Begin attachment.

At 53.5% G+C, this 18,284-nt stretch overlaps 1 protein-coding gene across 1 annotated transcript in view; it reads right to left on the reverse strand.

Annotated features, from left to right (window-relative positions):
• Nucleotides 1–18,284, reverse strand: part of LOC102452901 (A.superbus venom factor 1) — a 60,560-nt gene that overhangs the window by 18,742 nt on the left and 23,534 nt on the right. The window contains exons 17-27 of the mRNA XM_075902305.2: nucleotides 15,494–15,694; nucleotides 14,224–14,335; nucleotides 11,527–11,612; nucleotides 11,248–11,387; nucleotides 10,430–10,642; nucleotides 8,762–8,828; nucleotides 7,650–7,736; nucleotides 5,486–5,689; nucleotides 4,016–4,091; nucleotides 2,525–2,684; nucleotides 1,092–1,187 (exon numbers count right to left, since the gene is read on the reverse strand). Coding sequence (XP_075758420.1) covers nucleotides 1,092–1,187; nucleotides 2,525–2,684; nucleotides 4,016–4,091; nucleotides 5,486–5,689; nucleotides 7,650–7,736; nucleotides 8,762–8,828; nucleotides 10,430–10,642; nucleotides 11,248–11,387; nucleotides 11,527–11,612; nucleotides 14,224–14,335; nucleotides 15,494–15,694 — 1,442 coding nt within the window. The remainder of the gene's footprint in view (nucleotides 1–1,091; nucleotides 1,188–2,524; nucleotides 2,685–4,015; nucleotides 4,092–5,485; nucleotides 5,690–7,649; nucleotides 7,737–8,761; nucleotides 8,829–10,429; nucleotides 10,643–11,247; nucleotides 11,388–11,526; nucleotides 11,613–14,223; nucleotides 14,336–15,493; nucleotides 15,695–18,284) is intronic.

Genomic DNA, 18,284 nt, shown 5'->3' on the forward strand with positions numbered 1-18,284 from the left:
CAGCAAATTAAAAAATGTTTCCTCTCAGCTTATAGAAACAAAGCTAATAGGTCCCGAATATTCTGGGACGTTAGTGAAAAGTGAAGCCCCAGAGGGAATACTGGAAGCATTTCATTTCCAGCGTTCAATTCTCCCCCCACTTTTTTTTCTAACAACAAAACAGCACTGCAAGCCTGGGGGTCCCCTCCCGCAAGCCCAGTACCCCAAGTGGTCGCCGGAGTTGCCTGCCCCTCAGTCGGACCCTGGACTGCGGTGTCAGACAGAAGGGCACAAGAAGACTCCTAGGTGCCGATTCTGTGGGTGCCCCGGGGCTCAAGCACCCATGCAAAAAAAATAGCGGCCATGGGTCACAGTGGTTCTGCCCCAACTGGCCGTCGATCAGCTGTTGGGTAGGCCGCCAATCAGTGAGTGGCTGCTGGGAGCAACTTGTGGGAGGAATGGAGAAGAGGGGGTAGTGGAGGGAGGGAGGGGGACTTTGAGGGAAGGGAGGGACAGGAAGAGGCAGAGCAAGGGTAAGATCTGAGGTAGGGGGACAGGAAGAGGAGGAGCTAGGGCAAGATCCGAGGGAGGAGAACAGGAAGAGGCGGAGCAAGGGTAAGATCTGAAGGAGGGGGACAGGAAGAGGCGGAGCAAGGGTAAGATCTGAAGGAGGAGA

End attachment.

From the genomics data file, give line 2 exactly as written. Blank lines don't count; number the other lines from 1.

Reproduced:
Annotated features, from left to right (window-relative positions):